The longings of God

by | Sep 20, 2023 | September 2023 | 0 comments

As humans, we all have longings. The dictionary defines longing as “a strong desire especially for something unattainable: craving.” Longings can be good and they can also be bad, depending on the object of the longing. I’ve noticed a lot of writers like to say God has longings – to speak to us, to care for us, to help us when we are in trouble, or even just to bring us closer to him. But if you go by the dictionary definition, you might get the idea he is just like us – he has unattainable desires and is always in a state of frustration because he can’t have what he wants. Or that he’s waiting for us to “give him permission” or “allow” him to work in us or “to have his way” with us. 

I think you know where this is going. I have to say it again – how we speak about God is very important because it influences how we think about God and who he is. And when we use certain phrases around people who aren’t sure who God is, we can lead them in the wrong direction. There are already so many misconceptions about him, we certainly don’t want to add to them. It’s probably safe to say that God does have desires, but not the same kind or in the same way as us. I doubt he has longings the way we define them and if we think he does, we would be in danger of anthropomorphizing him.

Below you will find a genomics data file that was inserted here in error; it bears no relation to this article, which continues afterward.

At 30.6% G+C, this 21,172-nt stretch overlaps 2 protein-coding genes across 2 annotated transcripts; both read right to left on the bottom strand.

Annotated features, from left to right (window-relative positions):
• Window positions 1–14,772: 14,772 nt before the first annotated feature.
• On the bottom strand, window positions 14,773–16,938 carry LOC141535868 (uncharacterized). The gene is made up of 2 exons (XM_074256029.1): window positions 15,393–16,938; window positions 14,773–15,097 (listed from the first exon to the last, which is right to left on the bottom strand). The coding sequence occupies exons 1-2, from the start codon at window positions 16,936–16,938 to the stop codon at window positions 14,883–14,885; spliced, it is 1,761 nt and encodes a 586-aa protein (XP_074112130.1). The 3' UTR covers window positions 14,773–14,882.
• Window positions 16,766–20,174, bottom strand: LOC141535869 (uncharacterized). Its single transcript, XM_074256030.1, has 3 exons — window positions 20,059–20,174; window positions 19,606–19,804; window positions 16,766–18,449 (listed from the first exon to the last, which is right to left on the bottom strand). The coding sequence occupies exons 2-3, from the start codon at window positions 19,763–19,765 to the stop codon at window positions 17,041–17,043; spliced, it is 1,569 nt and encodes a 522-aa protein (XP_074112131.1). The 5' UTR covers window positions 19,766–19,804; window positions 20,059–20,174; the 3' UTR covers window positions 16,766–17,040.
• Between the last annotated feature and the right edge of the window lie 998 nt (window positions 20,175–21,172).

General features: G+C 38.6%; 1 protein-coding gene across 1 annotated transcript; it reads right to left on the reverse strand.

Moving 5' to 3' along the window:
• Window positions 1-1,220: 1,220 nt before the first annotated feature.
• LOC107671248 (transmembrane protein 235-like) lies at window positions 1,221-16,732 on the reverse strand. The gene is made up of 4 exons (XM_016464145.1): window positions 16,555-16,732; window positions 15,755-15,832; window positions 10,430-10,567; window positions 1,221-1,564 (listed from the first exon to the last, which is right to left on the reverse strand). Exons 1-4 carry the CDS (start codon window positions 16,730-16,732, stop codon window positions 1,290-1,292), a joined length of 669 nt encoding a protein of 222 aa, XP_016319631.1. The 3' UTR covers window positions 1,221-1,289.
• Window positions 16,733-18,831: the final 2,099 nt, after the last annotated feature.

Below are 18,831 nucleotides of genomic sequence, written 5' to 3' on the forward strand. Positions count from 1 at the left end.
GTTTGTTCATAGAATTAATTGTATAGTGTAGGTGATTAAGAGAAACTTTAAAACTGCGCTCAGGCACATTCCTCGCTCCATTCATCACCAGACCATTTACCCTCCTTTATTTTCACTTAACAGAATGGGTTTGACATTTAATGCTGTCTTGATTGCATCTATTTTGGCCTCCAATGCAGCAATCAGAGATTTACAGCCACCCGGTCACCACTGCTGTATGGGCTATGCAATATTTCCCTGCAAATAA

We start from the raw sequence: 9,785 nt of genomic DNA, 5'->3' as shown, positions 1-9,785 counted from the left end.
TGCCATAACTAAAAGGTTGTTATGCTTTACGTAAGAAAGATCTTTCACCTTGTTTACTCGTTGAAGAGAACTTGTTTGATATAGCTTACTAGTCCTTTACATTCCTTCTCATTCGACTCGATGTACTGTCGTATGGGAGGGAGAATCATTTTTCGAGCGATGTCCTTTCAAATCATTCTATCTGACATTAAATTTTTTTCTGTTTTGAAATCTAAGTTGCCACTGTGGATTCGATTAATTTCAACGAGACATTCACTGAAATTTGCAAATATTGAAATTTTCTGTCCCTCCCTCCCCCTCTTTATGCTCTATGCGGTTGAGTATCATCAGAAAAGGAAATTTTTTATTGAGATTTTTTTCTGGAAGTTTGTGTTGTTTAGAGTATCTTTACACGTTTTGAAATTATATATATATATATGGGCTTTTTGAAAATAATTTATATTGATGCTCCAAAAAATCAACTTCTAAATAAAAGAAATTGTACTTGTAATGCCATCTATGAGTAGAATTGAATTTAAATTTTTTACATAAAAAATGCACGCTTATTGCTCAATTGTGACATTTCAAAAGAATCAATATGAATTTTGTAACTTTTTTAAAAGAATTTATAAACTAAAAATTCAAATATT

As God is a spirit being, with no physical form, it is sometimes helpful for the sake of human understanding to anthropomorphize him a bit. The Bible does it in reference to him having a face, hands and even a backside! We know him as a father, a mother hen with her chicks and as a shepherd. These help us know him as a loving, compassionate and personal being. But we must never forget Isaiah 55:8-9, where God reminds us: “For my thoughts are not your thoughts, neither are your ways my ways,” declares the Lord. “As the heavens are higher than the earth, so are my ways higher than your ways and my thoughts than your thoughts.” (NIV).

Maybe it’s more cool to talk about God’s longings than his will, which is “the faculty by which a person decides on and initiates action,” but it might be a better way to describe how he works. What he “longs” for is not unattainable, but will be accomplished, because when he decides and initiates action, his will will be done.

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